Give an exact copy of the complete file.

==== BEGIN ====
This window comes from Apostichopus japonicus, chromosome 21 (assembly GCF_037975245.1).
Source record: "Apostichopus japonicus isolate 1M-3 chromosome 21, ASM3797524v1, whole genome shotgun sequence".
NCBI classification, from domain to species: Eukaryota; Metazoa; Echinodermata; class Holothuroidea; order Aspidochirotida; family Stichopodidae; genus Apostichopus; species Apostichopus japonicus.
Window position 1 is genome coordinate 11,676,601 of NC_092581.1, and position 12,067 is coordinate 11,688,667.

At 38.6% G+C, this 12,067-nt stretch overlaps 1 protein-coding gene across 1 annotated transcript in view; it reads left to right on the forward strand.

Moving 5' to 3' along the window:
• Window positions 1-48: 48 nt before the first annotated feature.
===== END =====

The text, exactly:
This window comes from Apostichopus japonicus, chromosome 21 (assembly GCF_037975245.1).
Source record: "Apostichopus japonicus isolate 1M-3 chromosome 21, ASM3797524v1, whole genome shotgun sequence".
NCBI classification, from domain to species: Eukaryota; Metazoa; Echinodermata; class Holothuroidea; order Aspidochirotida; family Stichopodidae; genus Apostichopus; species Apostichopus japonicus.
Window position 1 is genome coordinate 11,676,601 of NC_092581.1, and position 12,067 is coordinate 11,688,667.

At 38.6% G+C, this 12,067-nt stretch overlaps 1 protein-coding gene across 1 annotated transcript in view; it reads left to right on the forward strand.

Moving 5' to 3' along the window:
• Window positions 1-48: 48 nt before the first annotated feature.